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University of Pennsylvania physicist Philip Nelson has been awarded the 2009 Emily M. Gray Award from the Biophysical Society. The award is the international professional organization's top honor for education and outreach.
Awardees are selected for their significant contributions to education in biophysics whether by teaching, developing novel educational methods, promoting scientific outreach or otherwise fostering an environment exceptionally conducive to education in biophysics. The award cited Nelson's recent book, "Biological Physics," as an example of an approach to the field that emphasizes fundamental physics ideas and how they come together in the operation of living organisms.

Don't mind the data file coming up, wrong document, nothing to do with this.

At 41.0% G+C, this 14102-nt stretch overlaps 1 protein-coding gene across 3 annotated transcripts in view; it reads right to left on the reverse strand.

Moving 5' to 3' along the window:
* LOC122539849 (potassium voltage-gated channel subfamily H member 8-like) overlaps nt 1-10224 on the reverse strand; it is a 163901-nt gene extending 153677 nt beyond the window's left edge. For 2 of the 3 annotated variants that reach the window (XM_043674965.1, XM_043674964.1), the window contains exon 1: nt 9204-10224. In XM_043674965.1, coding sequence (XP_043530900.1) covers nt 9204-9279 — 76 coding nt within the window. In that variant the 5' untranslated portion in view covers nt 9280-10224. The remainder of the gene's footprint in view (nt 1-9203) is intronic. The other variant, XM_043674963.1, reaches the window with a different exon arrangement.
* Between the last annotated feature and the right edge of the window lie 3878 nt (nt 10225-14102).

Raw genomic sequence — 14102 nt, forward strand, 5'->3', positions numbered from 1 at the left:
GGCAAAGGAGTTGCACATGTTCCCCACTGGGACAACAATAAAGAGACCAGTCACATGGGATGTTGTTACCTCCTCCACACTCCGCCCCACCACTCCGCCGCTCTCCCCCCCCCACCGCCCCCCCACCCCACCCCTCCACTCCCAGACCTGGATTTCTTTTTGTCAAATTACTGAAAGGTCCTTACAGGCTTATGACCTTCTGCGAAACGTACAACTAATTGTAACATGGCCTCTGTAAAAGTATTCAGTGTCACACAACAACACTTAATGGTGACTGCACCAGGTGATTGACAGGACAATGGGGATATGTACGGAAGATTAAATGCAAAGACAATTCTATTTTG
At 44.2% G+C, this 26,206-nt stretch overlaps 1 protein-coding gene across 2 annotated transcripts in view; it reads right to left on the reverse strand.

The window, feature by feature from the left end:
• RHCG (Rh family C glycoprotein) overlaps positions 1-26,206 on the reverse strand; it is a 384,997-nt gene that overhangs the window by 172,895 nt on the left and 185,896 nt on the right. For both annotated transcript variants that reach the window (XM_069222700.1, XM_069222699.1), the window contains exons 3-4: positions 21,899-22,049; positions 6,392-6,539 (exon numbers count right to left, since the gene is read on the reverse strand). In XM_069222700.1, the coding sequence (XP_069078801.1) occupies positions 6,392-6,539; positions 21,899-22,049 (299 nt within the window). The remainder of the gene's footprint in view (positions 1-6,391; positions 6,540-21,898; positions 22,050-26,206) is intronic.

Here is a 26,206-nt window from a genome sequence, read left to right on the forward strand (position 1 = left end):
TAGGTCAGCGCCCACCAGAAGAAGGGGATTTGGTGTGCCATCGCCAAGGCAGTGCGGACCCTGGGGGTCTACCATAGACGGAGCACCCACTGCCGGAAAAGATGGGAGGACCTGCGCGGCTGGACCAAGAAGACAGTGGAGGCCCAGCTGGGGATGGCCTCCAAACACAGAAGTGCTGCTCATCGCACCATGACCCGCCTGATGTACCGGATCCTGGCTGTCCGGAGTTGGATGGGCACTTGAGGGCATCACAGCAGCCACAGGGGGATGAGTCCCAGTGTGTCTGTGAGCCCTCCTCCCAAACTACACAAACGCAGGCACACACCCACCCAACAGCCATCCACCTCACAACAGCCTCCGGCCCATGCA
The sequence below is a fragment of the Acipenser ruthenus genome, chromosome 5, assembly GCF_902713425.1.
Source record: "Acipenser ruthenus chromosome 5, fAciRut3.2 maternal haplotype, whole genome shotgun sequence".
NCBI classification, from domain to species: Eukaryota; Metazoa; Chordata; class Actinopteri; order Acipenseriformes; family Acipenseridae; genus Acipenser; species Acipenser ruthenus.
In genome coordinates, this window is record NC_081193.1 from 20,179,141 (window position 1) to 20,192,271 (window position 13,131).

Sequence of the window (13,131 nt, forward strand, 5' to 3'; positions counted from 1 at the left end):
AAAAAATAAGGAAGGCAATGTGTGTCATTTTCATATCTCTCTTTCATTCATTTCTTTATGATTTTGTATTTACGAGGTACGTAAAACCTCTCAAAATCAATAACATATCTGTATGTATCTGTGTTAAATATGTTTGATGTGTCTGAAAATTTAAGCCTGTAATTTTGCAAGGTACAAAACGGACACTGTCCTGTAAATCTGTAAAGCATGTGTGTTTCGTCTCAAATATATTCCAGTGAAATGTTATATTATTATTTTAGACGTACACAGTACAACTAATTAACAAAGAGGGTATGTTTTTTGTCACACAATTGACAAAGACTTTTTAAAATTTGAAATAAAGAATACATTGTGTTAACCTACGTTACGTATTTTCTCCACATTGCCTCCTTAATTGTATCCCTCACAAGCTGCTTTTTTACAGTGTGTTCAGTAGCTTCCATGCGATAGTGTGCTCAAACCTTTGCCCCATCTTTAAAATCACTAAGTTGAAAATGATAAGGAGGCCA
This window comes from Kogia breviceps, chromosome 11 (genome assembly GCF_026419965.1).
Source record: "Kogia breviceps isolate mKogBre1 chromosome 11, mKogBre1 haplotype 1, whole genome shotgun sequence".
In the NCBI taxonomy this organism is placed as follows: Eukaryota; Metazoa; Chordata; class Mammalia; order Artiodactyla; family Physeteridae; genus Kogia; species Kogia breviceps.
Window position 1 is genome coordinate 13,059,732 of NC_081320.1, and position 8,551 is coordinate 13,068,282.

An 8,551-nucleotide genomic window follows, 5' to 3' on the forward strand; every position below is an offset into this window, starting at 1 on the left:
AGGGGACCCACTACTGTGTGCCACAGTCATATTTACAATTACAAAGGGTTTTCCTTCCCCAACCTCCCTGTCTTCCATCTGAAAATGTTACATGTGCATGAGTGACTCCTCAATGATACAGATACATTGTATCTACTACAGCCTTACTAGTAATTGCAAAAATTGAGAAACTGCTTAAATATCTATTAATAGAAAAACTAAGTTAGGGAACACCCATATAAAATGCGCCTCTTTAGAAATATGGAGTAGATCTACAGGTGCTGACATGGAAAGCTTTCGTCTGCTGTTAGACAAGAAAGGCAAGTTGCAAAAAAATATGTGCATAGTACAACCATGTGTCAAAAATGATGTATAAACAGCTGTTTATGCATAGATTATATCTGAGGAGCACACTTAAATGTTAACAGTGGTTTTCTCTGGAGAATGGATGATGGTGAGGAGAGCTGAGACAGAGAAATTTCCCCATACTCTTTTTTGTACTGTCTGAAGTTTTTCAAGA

A condensed matter theorist and expert in soft matter physics, Nelson's current research involves the physics of biopolymers such as DNA and the physical transactions they make that enable cells to regulate gene activity. A member of Penn's Nano-Bio Interface Center, he is also interested in the connections between biomolecules and nanotechnology.
Nelson will be presented with the award in Boston at the Society's annual meeting in February.
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